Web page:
The Canadian dollar has posted considerable gains in Friday’s North American session. Currently, USD/CAD is trading at 1.2679, down 0.50% on the day. On the release front, US CPI and Core CPI posted weak gains of 0.1%, shy of their estimates of 0.2%. There are no Canadian events on the schedule. Later in the day, we’ll hear from two FMOC members, Dallas Fed President Robert Kaplan and Minneapolis Fed President Neel Kashkari.

More US inflation numbers, more disappointment for the markets. Consumer Price Index reports in June underscored a soft inflation picture, as both CPI and Core CPI showed negligible gains of 0.1%. This follows a 0.1% decline in the Producer Price Index for June. The persistently soft inflation indicators may hamper plans by the Federal Reserve to raise rates, as some FOMC members continue to advocate against a rate increase until inflation climbs closer to the Fed’s inflation target of 2%. However, inflation is not showing any signs of moving higher, which means that a December rate hike remains very much in doubt.

Global markets remain jittery over rising tensions between North Korea and the US. With the war of words escalating between the two countries, global markets are down, as investors have dumped shares in favor of safe-haven assets, such as the Japanese yen and gold. North Korea has vowed to retaliate over new sanctions imposed by Washington and has threatened to attack Guam, which is a major US military base. President Trump and North Korean President Kim Jong-un are on a possible collision course, which has caused alarm in South Korea and Japan, strong allies of the US. The present situation is being compared to the Cuban Missile crisis, and although the likelihood of actual hostilities breaking out remains small, the crisis has reached levels where the markets cannot ignore it.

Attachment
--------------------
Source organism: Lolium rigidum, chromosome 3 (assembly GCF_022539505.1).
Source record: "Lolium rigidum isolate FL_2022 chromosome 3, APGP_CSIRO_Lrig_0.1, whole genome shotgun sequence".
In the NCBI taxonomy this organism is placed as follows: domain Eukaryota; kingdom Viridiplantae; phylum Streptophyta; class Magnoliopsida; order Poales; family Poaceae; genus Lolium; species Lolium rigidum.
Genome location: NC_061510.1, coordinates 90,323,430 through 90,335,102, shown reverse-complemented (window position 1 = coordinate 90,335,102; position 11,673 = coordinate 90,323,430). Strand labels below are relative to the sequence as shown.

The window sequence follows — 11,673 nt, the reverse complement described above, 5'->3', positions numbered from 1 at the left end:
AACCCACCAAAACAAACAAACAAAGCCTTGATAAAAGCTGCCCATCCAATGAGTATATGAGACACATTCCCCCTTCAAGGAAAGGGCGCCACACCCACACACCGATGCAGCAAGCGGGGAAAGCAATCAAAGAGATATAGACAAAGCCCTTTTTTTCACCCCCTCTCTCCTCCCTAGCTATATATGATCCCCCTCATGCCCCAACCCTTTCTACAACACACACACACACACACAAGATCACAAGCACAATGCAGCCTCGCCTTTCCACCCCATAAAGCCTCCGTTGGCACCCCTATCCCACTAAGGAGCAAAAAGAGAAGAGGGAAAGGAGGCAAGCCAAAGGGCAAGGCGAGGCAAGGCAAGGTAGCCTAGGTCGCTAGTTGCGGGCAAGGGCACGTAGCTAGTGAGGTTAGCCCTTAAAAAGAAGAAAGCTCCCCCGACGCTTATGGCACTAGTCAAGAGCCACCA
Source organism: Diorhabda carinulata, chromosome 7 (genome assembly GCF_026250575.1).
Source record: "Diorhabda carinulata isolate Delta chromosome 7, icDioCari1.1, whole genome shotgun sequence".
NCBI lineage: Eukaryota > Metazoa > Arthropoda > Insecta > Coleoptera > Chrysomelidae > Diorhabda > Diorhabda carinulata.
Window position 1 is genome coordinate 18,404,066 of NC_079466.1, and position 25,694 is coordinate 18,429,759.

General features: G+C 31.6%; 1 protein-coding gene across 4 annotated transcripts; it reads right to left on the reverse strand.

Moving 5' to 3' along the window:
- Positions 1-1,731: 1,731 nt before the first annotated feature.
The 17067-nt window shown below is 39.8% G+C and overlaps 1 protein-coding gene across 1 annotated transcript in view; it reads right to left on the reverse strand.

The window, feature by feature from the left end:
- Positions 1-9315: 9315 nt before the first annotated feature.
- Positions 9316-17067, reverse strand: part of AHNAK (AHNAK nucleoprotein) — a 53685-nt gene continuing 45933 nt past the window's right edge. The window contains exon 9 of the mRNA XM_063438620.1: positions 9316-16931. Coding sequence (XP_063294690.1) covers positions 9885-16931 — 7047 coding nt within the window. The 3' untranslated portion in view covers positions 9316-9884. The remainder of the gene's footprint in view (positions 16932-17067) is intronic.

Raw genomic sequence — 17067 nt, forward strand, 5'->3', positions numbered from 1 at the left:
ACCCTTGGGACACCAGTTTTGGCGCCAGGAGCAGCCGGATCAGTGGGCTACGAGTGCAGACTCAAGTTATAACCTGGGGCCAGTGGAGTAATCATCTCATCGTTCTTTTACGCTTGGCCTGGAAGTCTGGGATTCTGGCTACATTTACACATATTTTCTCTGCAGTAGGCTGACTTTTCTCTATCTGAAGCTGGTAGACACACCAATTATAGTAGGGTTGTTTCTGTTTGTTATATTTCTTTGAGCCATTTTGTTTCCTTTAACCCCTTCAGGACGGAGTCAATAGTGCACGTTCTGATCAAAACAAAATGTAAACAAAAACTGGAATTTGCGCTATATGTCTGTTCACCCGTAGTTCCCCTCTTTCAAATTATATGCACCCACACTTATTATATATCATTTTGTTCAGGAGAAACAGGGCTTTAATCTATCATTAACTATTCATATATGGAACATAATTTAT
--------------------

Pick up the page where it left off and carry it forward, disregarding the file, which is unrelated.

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In contrast to the uncertainty over the Fed’s monetary plans, the Bank of Canada is leaning towards further tightening, possibly before the end of 2017. The bank raised interest rates in July and the odds of a rate increase in October are at 78 percent. In May, annualized GDP was up 4.6%, and the labor market continues to produce jobs. The increase in oil prices has revived the economy has also pushed the Canadian dollar higher. At the same time, similar to the situation in the US, inflation remains subdued, despite a stronger economy and an improving labor market. The lack of inflation could cause the Federal Reserve to abandon plans for another rate hike this year, and this could also lead to the BoC deciding to delay a rate hike until inflation moves higher.


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